U.S. consumers continue to buy and consume pork and beef, says Glenn Grimes, University of Missouri agricultural economist. Beef demand for beef has increased by 0.6 percent through the first half of 2007; pork demand is running 0.3 percent higher.
Grimes points out that demand index that the university will issue in the coming days also will show demand gains for market animals. Specifically, for the January-to-June period, the demand for live cattle increased 3.5 percent, with live-hog demand increasing 2.9 percent from 2006 levels. Both demand sectors are driven by higher retail prices. This is good news for producers because gains in live-animal demand supports the market prices that they receive.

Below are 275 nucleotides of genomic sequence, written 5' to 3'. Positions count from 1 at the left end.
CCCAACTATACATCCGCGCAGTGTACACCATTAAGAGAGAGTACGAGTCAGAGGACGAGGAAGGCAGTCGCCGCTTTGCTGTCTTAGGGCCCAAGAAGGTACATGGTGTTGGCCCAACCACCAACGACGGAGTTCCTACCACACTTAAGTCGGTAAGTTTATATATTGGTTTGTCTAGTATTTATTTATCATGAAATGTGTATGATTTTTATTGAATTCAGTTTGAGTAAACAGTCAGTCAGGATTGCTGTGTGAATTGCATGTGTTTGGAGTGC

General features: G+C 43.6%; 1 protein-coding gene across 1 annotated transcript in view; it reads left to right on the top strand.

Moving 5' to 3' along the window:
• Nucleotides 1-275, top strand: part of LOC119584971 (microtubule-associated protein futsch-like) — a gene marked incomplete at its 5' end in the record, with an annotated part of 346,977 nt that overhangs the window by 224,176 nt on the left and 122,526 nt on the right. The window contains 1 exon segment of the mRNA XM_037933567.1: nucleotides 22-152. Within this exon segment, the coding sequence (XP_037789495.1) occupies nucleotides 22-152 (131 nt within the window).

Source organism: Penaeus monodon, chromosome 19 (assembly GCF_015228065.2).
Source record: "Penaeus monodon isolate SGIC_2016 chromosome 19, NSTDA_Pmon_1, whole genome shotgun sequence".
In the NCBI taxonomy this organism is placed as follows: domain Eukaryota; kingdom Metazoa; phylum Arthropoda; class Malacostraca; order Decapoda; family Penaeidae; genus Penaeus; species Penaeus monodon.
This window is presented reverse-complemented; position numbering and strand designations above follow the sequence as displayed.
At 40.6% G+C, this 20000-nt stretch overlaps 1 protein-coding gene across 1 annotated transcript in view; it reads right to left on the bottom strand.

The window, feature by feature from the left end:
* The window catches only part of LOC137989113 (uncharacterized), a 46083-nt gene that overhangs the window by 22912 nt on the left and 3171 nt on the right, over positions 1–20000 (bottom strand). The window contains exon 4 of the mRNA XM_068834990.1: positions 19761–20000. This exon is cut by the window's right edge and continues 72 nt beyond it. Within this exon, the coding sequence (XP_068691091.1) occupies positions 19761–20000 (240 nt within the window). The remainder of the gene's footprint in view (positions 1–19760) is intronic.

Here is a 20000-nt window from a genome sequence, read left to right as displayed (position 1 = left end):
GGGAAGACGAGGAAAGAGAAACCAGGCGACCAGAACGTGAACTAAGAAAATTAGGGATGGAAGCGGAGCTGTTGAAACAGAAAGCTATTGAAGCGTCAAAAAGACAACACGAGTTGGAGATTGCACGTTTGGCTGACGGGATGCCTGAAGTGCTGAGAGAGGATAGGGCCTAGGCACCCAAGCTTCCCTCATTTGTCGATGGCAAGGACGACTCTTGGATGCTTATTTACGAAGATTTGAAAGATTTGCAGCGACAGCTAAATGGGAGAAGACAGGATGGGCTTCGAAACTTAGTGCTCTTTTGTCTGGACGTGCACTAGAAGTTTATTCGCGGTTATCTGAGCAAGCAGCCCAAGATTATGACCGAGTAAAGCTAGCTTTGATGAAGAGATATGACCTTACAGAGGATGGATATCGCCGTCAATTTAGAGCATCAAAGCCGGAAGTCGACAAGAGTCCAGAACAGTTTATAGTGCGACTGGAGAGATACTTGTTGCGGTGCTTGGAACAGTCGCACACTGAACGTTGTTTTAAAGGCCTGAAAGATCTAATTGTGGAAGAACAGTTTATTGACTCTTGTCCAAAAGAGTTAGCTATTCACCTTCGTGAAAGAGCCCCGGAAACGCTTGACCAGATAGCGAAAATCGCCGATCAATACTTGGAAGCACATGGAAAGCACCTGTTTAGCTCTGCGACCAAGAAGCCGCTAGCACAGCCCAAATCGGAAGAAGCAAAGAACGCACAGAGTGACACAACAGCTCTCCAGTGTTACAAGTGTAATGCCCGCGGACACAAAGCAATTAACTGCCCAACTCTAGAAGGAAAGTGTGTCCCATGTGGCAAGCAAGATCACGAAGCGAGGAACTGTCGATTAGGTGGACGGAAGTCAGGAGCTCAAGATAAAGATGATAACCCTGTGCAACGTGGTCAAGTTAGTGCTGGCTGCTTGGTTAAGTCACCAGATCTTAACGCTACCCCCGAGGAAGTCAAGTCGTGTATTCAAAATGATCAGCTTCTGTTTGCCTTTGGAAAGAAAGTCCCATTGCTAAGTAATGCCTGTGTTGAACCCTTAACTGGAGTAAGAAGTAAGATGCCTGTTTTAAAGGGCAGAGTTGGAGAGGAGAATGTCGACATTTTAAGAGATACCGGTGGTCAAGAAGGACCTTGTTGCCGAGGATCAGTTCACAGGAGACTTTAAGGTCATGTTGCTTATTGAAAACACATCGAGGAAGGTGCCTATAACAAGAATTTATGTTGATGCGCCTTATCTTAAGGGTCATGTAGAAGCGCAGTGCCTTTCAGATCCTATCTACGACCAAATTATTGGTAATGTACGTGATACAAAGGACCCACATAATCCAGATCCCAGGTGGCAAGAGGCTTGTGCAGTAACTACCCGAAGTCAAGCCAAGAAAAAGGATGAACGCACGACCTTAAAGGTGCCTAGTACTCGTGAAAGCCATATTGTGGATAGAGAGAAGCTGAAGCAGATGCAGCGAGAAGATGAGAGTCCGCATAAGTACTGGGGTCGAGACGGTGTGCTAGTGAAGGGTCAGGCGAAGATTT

Pork exports have been down some from 2006 levels, which means that domestic demand is driving pork's gains. For beef, demand is up for both exports and domestic markets.